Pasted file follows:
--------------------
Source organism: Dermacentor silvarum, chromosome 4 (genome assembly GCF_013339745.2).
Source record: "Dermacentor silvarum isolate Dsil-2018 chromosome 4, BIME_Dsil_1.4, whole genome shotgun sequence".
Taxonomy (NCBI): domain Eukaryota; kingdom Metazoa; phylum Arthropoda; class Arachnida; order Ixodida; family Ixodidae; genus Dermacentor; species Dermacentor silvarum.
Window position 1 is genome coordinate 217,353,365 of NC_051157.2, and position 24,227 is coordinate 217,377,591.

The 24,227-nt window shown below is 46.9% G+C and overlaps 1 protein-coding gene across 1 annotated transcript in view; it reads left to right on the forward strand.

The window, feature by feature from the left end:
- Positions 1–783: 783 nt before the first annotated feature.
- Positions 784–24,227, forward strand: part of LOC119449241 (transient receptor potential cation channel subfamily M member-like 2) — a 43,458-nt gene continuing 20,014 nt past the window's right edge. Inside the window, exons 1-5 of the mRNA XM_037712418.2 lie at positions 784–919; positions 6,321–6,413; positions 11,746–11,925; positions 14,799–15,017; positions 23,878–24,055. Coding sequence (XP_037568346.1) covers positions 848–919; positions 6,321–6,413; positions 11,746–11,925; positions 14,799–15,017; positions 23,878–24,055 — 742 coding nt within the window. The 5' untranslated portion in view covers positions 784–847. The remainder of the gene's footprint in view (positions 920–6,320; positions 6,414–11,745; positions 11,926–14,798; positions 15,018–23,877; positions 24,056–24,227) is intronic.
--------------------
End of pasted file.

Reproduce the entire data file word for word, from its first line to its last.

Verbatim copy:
Source organism: Dermacentor silvarum, chromosome 4 (genome assembly GCF_013339745.2).
Source record: "Dermacentor silvarum isolate Dsil-2018 chromosome 4, BIME_Dsil_1.4, whole genome shotgun sequence".
Taxonomy (NCBI): domain Eukaryota; kingdom Metazoa; phylum Arthropoda; class Arachnida; order Ixodida; family Ixodidae; genus Dermacentor; species Dermacentor silvarum.
Window position 1 is genome coordinate 217,353,365 of NC_051157.2, and position 24,227 is coordinate 217,377,591.

The 24,227-nt window shown below is 46.9% G+C and overlaps 1 protein-coding gene across 1 annotated transcript in view; it reads left to right on the forward strand.

The window, feature by feature from the left end:
- Positions 1–783: 783 nt before the first annotated feature.
- Positions 784–24,227, forward strand: part of LOC119449241 (transient receptor potential cation channel subfamily M member-like 2) — a 43,458-nt gene continuing 20,014 nt past the window's right edge. Inside the window, exons 1-5 of the mRNA XM_037712418.2 lie at positions 784–919; positions 6,321–6,413; positions 11,746–11,925; positions 14,799–15,017; positions 23,878–24,055. Coding sequence (XP_037568346.1) covers positions 848–919; positions 6,321–6,413; positions 11,746–11,925; positions 14,799–15,017; positions 23,878–24,055 — 742 coding nt within the window. The 5' untranslated portion in view covers positions 784–847. The remainder of the gene's footprint in view (positions 920–6,320; positions 6,414–11,745; positions 11,926–14,798; positions 15,018–23,877; positions 24,056–24,227) is intronic.